China’s carmakers are seeing their average factory utilization rate being pushed down amid slowing sales growth and rising stock of unsold vehicles.
Chinese automakers may use as little as 70 percent of capacity this year, compared with 82 percent in 2014, according to Bloomberg Intelligence analysis.
Chery, BYD and other Chinese car brands probably face the greatest risk to profitability because their factories’ average utilization rates this year are forecast to be in the 65 percent to 70 percent range, the lowest in the industry.
Automakers may cut production as well as offer more sales incentives to reduce their inventory of unsold vehicles. Lower production rates reduce economies of scale and increase the unit costs.
The facilities of Sino-foreign ventures are more efficient and operating near designed capacities, with the exception of Japanese ventures.
European automakers operating in China are increasing production capacity by about 23 percent this year to service increased demand.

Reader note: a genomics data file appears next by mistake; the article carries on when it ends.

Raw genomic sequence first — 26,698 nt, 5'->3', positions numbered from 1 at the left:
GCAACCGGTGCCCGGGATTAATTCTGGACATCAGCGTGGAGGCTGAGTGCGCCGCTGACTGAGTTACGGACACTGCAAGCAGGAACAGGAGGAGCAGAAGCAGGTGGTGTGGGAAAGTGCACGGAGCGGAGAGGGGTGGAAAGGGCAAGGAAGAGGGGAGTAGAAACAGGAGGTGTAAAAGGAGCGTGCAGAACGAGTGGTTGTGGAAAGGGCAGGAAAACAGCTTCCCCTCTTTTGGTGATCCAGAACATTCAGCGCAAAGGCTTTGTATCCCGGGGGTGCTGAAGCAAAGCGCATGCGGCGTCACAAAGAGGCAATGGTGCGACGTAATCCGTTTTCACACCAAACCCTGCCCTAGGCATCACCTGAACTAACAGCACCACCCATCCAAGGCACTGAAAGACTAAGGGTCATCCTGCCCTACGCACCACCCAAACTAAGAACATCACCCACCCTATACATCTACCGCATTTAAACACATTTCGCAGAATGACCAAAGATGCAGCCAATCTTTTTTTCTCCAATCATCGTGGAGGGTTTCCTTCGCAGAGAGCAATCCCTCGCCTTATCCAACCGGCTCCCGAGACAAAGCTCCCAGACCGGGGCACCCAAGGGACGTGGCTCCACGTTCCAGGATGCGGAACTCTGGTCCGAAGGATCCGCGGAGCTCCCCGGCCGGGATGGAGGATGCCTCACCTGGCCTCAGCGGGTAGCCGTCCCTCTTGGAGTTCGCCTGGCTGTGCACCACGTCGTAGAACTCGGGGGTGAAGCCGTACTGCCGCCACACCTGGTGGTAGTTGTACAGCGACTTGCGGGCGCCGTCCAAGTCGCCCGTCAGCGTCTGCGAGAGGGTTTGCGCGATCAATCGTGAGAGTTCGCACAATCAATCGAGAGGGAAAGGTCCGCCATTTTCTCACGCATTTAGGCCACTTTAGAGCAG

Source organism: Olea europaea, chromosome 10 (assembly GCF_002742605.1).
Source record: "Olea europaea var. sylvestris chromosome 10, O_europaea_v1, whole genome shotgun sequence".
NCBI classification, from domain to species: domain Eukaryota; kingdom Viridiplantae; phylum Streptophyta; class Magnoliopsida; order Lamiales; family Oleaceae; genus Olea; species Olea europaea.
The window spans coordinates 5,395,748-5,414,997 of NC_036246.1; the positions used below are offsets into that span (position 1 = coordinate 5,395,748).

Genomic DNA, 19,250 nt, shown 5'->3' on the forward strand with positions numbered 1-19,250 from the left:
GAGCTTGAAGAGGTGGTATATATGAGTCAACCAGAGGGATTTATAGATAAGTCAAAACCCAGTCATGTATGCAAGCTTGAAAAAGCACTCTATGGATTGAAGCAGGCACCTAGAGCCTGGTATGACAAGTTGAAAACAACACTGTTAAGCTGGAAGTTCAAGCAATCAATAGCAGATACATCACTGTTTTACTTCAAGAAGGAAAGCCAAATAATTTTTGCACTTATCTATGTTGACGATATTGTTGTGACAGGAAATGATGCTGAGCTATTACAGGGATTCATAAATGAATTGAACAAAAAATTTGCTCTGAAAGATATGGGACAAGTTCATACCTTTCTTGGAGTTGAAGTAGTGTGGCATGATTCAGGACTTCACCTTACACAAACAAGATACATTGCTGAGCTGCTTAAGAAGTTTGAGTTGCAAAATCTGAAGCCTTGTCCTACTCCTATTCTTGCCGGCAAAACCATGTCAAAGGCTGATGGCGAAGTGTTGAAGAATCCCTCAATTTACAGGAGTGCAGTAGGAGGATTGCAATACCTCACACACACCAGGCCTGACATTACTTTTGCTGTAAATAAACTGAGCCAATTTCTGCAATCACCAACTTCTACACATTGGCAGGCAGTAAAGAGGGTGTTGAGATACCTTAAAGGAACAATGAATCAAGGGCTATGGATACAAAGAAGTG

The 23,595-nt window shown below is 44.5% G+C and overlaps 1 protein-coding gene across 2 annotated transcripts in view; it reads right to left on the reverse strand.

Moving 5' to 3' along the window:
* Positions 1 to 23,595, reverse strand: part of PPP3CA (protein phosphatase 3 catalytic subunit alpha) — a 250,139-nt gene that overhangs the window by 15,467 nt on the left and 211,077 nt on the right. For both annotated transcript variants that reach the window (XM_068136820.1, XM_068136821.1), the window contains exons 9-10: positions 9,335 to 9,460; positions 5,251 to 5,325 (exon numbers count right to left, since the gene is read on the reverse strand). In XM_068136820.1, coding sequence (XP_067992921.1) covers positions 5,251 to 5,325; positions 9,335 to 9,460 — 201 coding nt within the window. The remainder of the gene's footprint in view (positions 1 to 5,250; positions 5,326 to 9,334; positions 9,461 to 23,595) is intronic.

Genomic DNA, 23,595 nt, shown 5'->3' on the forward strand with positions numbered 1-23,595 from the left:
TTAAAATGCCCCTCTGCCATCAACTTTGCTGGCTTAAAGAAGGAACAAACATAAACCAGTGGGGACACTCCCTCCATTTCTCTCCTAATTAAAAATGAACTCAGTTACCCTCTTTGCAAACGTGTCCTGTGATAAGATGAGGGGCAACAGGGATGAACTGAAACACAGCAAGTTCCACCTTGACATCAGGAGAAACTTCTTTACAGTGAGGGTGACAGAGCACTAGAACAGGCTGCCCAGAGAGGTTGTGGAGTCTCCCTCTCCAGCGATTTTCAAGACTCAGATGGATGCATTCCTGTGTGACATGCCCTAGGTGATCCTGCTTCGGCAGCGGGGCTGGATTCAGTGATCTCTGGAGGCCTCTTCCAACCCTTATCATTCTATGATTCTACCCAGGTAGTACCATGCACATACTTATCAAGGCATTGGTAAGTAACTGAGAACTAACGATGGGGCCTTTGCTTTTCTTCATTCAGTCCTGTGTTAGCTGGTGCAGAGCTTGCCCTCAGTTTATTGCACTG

Japanese automakers may operate vehicle assembly plants at a 77 percent utilization rate this year, the lowest of the foreign producers in China.
Lack of new models and lingering tensions following the territorial dispute in the East China Sea have led to stagnant China sales for Japanese carmakers in the past two years.
The opinions are of Steve Man, senior auto sector analyst at Bloomberg Intelligence.
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